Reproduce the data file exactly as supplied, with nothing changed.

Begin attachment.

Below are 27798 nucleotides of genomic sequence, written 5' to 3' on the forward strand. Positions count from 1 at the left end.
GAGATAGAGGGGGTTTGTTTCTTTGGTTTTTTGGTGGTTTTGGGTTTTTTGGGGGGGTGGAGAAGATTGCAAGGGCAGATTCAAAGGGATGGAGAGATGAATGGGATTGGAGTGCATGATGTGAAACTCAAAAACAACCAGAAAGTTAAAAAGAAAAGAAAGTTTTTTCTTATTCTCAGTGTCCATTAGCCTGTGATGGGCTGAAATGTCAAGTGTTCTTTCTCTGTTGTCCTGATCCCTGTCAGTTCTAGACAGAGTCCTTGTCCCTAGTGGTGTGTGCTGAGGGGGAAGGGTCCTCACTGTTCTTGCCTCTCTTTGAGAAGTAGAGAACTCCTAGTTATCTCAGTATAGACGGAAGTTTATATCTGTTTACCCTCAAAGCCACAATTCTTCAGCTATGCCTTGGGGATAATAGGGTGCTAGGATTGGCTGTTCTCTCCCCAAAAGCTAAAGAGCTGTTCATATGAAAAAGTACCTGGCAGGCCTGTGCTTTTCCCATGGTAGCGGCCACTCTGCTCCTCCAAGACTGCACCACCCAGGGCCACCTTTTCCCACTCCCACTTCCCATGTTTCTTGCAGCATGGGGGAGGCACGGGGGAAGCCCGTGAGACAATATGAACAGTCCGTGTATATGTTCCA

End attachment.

Below are 27798 nucleotides of genomic sequence, written 5' to 3' on the forward strand. Positions count from 1 at the left end.
GAGATAGAGGGGGTTTGTTTCTTTGGTTTTTTGGTGGTTTTGGGTTTTTTGGGGGGGTGGAGAAGATTGCAAGGGCAGATTCAAAGGGATGGAGAGATGAATGGGATTGGAGTGCATGATGTGAAACTCAAAAACAACCAGAAAGTTAAAAAGAAAAGAAAGTTTTTTCTTATTCTCAGTGTCCATTAGCCTGTGATGGGCTGAAATGTCAAGTGTTCTTTCTCTGTTGTCCTGATCCCTGTCAGTTCTAGACAGAGTCCTTGTCCCTAGTGGTGTGTGCTGAGGGGGAAGGGTCCTCACTGTTCTTGCCTCTCTTTGAGAAGTAGAGAACTCCTAGTTATCTCAGTATAGACGGAAGTTTATATCTGTTTACCCTCAAAGCCACAATTCTTCAGCTATGCCTTGGGGATAATAGGGTGCTAGGATTGGCTGTTCTCTCCCCAAAAGCTAAAGAGCTGTTCATATGAAAAAGTACCTGGCAGGCCTGTGCTTTTCCCATGGTAGCGGCCACTCTGCTCCTCCAAGACTGCACCACCCAGGGCCACCTTTTCCCACTCCCACTTCCCATGTTTCTTGCAGCATGGGGGAGGCACGGGGGAAGCCCGTGAGACAATATGAACAGTCCGTGTATATGTTCCA